On the Geselowitz formula in biomagnetics

Authors:
George Dassios and Fotini Kariotou

Journal:
Quart. Appl. Math. **61** (2003), 387-400

MSC:
Primary 78A25

DOI:
https://doi.org/10.1090/qam/1976377

MathSciNet review:
MR1976377

Full-text PDF Free Access

Abstract | References | Similar Articles | Additional Information

Abstract: A detailed analysis of the Geselowitz formula for the magnetic induction and for the electric potential fields, due to a localized dipole current density, is provided. It is shown that the volume integral, which describes the contribution of the conductive tissue to the magnetic field, exhibits a hyper-singular behaviour at the point where the dipole source is located. This singularity is handled both via local regularization of the volume integral as well as through calculation of the total flux it generates. The analysis reveals that the contribution of the primary dipole to the volume integral is equal to the one third of the magnetic field generated by the primary dipole while the rest is due to the distributed conductive tissue surrounding the singularity. Furthermore, multipole expansion is introduced, which expresses the magnetic field in terms of polyadic moments of the electric potential over the surface of the conductor.

**[1]**L. Brand.*"Vector and Tensor Analysis"*, John Wiley & Sons, New York, 1947 MR**0021449****[2]**B. N. Cuffin and D. Cohen, ``Magnetic Fields of a Dipole in Special Volume Conductor Shapes", IEEE Trans. Biom. Eng.,**BME-24**, pp. 372-381, 1977**[3]**I. M. Gel'fand and G. E. Shilov,*"Generalized Functions"*, Vol. I-V, Academic Press, New York, 1964 MR**0166596****[4]**D. B. Geselowitz, ``On Bioelectric Potentials in an Inhomogeneous Volume Conductor", Biophys. J.,**7**, pp. 1-11, 1967**[5]**D. B. Geselowitz, ``On the Magnetic Field Generated Outside an Inhomogeneous Volume Conductor by Internal Current Sources", IEEE Trans. Magn.,**6**, pp. 346-347, 1970**[6]**F. Grynszpan and D. B. Geselowitz, ``Model Studies of the Magnetocardiogram", Biophys. J..**13**, pp. 911-925, 1973**[7]**M. S. Hämäläinen, R. Hari. R. Ilmoniemi, J. Knuutila, and O. Lounasmaa, ``Magnetoencephalography--Theory, Instrumentation, and Application to Noninvasive Studies of the Working Human Brain", Rev. Mod. Phys.,**65**, pp. 413-497, 1993**[8]**R. J. Ilmoniemi, M. S. Hämäläinen, and J. Knuutila, ``The Forward and Inverse Problems in the Spherical Model", pp. 278-282 in*Biomagnetics: Applications and Theory*, edited by Harold Weinberg, Gerhard Stroink, and Toiro Katila, Pergamon Press, New York, 1985**[9]**V. D. Kupradze,*"Three-Dimensional Problems of the Mathematical Theory of Elasticity and Thermoelasticity*", North-Holland, Amsterdam, 1979 MR**530377****[10]**L. D. Landau and E. M. Lifshitz,*"Electrodynamics of Continuous Media"*, Pergamon Press, Oxford, 1960**[11]**J. Malmivuo and R. Plonsey,*"Bioelectromagnetism"*, Oxford, Univ. Press, New York, 1995**[12]**G. Nolte, T. Fieseler, and G. Curio, ``Perturbative Analytical Solutions of the Magnetic Forward Problem for Realistic Volume Conductors", J. Appl. Phys.,**89**, pp. 2360-2369, 2001**[13]**J. Sarvas, ``Basic Mathematical and Electromagnetic Concepts of the Biomagnetic Inverse Problem", Phys. Med. Biol.,**32**, pp. 11-22, 1987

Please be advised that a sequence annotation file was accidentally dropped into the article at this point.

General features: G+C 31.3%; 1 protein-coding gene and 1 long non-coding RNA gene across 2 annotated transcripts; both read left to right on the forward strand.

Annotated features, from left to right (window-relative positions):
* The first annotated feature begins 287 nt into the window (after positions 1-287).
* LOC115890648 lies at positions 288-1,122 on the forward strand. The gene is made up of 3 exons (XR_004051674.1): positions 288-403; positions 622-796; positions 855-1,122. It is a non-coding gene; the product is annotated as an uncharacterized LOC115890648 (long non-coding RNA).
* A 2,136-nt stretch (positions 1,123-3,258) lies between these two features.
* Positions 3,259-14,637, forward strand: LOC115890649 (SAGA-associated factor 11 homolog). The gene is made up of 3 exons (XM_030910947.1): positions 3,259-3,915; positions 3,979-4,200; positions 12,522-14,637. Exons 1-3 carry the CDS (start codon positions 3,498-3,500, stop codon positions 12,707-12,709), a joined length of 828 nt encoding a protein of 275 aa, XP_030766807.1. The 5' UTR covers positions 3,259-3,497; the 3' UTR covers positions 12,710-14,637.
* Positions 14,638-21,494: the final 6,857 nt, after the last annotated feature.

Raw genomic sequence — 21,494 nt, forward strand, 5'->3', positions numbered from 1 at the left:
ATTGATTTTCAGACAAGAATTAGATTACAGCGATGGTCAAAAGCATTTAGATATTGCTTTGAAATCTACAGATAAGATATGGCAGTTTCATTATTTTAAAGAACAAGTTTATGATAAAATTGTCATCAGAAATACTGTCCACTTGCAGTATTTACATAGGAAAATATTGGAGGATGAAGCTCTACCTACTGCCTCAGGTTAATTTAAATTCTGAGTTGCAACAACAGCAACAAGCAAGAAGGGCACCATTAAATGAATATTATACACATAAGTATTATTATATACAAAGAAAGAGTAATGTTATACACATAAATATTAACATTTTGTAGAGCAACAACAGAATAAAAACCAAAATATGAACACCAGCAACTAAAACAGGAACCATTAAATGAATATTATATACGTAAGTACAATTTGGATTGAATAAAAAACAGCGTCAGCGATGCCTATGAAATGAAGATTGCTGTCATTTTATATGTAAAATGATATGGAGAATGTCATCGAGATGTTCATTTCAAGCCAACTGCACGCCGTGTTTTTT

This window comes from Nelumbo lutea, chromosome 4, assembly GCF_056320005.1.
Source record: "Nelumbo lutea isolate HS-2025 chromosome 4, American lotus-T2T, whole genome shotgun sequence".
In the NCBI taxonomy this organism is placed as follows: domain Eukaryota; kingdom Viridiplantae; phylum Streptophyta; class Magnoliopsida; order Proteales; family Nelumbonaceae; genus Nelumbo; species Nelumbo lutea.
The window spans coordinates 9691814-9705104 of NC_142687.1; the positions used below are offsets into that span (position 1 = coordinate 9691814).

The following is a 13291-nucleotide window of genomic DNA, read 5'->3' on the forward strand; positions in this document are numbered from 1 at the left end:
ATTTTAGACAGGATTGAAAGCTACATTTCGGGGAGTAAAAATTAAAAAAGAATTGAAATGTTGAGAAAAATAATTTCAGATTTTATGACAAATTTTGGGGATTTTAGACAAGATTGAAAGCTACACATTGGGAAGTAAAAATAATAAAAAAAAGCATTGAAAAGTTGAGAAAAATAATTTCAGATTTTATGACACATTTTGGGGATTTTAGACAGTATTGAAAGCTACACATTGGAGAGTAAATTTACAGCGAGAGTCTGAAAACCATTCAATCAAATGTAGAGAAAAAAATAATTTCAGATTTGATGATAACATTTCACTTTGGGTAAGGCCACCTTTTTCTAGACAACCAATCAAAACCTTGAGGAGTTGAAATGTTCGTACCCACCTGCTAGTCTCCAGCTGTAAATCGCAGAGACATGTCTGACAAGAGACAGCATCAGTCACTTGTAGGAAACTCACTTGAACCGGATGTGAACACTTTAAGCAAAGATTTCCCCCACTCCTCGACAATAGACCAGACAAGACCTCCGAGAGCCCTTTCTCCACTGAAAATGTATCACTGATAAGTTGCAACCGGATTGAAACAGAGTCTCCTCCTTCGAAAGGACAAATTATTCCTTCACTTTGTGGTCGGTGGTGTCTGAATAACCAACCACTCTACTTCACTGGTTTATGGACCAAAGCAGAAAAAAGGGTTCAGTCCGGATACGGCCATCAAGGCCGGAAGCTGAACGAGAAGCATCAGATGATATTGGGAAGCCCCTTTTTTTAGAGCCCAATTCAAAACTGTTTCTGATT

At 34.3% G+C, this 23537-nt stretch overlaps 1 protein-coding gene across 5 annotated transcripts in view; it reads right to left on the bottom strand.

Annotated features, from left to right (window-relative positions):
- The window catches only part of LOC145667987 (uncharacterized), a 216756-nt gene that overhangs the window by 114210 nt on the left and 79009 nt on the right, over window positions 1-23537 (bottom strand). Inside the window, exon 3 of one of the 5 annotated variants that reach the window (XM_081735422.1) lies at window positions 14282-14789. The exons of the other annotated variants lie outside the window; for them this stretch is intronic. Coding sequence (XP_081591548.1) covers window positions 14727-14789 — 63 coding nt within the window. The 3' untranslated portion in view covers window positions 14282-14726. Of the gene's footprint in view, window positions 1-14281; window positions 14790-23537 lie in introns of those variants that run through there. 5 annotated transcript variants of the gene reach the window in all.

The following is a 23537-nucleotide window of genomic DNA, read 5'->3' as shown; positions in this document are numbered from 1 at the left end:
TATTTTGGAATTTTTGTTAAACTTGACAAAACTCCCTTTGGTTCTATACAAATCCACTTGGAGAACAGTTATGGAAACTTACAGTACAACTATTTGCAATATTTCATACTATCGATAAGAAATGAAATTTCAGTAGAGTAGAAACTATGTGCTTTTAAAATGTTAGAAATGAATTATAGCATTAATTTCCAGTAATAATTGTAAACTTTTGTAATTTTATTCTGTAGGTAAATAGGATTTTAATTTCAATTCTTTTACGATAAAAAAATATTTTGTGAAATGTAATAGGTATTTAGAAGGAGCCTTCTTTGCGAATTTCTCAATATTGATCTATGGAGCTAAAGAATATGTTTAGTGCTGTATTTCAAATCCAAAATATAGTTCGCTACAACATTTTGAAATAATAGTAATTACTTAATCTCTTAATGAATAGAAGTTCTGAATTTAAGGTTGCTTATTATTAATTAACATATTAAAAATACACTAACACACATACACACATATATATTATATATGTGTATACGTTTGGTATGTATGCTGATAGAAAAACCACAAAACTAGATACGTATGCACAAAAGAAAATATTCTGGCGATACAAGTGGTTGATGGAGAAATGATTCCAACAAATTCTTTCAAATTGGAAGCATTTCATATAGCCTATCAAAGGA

Retrieve articles in *Quarterly of Applied Mathematics*
with MSC:
78A25

Retrieve articles in all journals with MSC: 78A25

Additional Information

DOI:
https://doi.org/10.1090/qam/1976377

Article copyright:
© Copyright 2003
American Mathematical Society